New Tesla Model S Interior: The Good, The Bad, & The Ugly (Or Pretty)

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Today, Tesla sent out its Q4 update to go with the earnings call, and the bean counters both at CleanTechnica and elsewhere are all combing through the data looking for stories. The financials are important, and there’s nothing wrong with being interested in them, but that’s just not what I do. Being an old-school car fan, I’m naturally more interested in the pretty pictures that were included with the report, along with the refreshed cars themselves.

In this article, I’m going to look at the features of the new Model S and Model X interior and share some thoughts on them.

The refreshed Model S interior. Photos in this article provided by Tesla.

The Good

There’s a lot to like about the new interior, so let’s cover some of that first.

The thing I like the most about the refresh is that they kept the dash display. I know many fans prefer the Model 3’s setup, and will defend it to the death, but I prefer to have a display just below the straight-ahead view of the road. The first time I encountered a center display being used for a gauge cluster was in a 2005 Saturn Ion I tested, and I wasn’t a big fan of that, either.

For driver safety, ease of use, and for less neck tension in some drivers, keeping the display is better. For people who want a clean, simplistic look that centers around self-driving, then no display is better.

This is a matter of personal taste in many ways, but I’m the one writing this one up, and I’m putting the retention of the driver display in the “Good” box. YMMV, and that’s OK.

The better front display and the very existence of the rear display is a big plus. A larger front display helps not only with information and entertainment while driving, but will give a more cinematic experience when sitting at Superchargers. The refreshed S has much longer range, so there’s going to be less of that going on, but it’s going to be a welcome improvement.

Given that entertainment will be needed less in the front row, because the car will be rolling more and charging less, the addition of the rear screen shows that at least some parents were involved in the design. Instead of “Are we there yet?”, you’ll probably be hearing the kids ask to stop for batteries for their XBox controllers (which work with the car’s built-in gaming computer). Be sure to keep some spare batteries in the back for them.

The display may also work for streaming, which will work well on most interstate highways, but be sure to bring alternatives along if you’re going to be venturing on the backroads. With over 500 miles of range, that’s going to happen more often with the new S.

If you’ve only got two kids, or you do like me and take two at a time on long road trips, the folding armrest/console is going to be a big hit. My 2017 Jetta has this, and you wouldn’t believe how happy it makes rear passengers. Having cupholders is also a big plus if you aren’t into cleaning up spills. Plus, there’s some storage space for the gaming controller batteries you’ll be needing.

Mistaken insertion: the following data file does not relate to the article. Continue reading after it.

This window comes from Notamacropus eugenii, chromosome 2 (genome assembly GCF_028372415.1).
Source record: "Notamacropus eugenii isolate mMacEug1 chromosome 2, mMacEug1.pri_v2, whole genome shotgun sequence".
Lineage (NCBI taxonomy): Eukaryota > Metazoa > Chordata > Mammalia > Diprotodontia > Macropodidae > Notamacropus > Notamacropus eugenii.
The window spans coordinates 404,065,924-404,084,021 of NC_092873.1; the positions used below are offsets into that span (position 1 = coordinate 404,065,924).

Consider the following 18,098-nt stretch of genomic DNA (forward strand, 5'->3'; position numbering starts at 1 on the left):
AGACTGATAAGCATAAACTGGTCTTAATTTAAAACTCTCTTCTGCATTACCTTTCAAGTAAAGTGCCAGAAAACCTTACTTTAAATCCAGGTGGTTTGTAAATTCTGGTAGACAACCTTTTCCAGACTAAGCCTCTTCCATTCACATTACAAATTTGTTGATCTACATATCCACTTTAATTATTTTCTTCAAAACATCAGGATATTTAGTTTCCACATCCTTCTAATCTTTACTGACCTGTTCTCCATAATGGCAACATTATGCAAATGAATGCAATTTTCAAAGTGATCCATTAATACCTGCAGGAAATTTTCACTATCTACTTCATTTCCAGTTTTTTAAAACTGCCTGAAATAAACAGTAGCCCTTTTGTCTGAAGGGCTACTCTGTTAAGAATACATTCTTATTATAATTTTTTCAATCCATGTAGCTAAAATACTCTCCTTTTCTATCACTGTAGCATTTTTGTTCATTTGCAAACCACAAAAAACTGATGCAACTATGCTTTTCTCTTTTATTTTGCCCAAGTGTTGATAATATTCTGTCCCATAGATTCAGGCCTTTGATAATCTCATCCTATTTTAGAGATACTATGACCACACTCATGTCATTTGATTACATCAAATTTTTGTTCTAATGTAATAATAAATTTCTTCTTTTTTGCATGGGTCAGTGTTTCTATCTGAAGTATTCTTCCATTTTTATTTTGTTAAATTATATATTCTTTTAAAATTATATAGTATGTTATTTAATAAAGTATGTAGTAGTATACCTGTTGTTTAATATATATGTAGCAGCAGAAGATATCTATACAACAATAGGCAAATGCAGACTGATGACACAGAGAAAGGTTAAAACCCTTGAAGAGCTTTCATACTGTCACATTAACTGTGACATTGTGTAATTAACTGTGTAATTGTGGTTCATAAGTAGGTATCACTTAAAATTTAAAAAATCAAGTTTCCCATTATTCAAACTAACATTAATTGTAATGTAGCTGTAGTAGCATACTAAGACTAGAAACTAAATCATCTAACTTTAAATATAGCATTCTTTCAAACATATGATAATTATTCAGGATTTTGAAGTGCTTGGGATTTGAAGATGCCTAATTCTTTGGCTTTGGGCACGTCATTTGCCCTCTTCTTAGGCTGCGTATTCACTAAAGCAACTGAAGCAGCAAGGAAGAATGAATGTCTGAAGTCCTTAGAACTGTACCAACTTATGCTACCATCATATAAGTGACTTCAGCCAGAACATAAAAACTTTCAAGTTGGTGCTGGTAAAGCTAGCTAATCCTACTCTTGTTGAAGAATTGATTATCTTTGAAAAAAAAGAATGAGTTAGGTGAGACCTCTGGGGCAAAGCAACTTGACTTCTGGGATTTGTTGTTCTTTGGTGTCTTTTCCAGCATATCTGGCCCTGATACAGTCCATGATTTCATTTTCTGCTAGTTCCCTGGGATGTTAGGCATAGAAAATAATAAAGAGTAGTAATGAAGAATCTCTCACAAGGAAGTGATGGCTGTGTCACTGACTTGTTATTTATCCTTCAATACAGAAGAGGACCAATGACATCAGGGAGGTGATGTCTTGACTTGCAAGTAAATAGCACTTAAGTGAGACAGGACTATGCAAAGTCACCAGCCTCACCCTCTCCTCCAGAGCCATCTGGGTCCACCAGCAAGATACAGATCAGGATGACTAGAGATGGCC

If nothing else, it’s going to give little heads a place to rest when they inevitably fall asleep.

The wireless charger will also give people in the front row a good place to not only charge their phones, but keep them where they can be seen. We shouldn’t be messing with them on the road, but looking down for a quick glance is a lot better than having to dig the thing out of a purse or back pocket. Also, wireless charging helps keep the interior from looking like the space behind your TV, with a cord for this phone and another for that one.

And there’s also wireless charging in the backseat!

The (Potentially) Bad

The placement of the hazard/flasher button looks very problematic. In the last picture, you can see that it’s very wide and located just below the phone charger. It looks like it will be very easy to accidentally bump the thing with a phone or hand while putting a phone in the dock or pulling it out. It’s not a big deal if that happens, but it looks like something that could end up being a minor inconvenience. Maybe.

I can’t tell for sure, but from the photos it appears that the only rear cupholders are on the collapsible armrest/console. In the event one carries three rear passengers, and they each have drinks, that could prove problematic. This isn’t a huge deal, and aftermarket options may be possible here.

Personally, I’d design and print my own cupholders for the back and mount them somewhere, but it would be nice to have at least a rudimentary option that’s built in.

The Ugly

The only thing I’d put under “ugly” is the steering wheel. I don’t mean to say that it’s visually ugly. It looks pretty cool, and the futuristic aviation aesthetic is neat. When I say ugly, I’m talking about the functionality. Others may well disagree and consider it one of the prettiest new features of the car. What do you think?


The control stalks for windshield wipers, turn signals, cruise control, and shifting are gone. All of that has been put on the steering wheel itself. The steering wheel has had the top chopped off, like a racing wheel, and the bottom is flat. It looks a lot more like an airplane’s yoke than a car’s wheel.